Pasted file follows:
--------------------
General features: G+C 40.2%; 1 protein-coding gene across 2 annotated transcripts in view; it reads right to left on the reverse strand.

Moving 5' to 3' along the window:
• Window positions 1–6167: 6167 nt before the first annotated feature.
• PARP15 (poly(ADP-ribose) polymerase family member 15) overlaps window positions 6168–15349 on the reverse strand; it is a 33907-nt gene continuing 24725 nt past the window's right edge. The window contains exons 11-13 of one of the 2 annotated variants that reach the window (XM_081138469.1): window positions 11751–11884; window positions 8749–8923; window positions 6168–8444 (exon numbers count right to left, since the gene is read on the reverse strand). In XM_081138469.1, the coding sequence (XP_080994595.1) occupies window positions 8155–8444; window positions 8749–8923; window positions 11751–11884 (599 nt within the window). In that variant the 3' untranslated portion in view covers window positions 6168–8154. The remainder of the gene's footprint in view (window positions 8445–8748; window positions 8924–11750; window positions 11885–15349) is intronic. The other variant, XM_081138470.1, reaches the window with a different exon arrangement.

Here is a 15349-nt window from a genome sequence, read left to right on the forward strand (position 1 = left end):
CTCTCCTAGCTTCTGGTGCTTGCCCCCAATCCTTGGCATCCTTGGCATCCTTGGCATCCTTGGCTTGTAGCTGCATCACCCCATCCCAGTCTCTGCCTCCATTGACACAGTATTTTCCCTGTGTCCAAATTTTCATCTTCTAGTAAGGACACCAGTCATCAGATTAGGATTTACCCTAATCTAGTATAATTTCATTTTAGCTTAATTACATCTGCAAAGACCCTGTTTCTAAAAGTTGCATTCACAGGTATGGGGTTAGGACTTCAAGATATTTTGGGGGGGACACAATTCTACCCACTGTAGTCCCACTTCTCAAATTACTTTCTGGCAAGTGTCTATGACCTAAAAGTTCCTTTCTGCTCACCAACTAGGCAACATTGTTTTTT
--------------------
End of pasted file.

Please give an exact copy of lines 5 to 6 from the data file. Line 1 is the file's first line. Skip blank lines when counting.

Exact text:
Here is a 15349-nt window from a genome sequence, read left to right on the forward strand (position 1 = left end):
CTCTCCTAGCTTCTGGTGCTTGCCCCCAATCCTTGGCATCCTTGGCATCCTTGGCATCCTTGGCTTGTAGCTGCATCACCCCATCCCAGTCTCTGCCTCCATTGACACAGTATTTTCCCTGTGTCCAAATTTTCATCTTCTAGTAAGGACACCAGTCATCAGATTAGGATTTACCCTAATCTAGTATAATTTCATTTTAGCTTAATTACATCTGCAAAGACCCTGTTTCTAAAAGTTGCATTCACAGGTATGGGGTTAGGACTTCAAGATATTTTGGGGGGGACACAATTCTACCCACTGTAGTCCCACTTCTCAAATTACTTTCTGGCAAGTGTCTATGACCTAAAAGTTCCTTTCTGCTCACCAACTAGGCAACATTGTTTTTT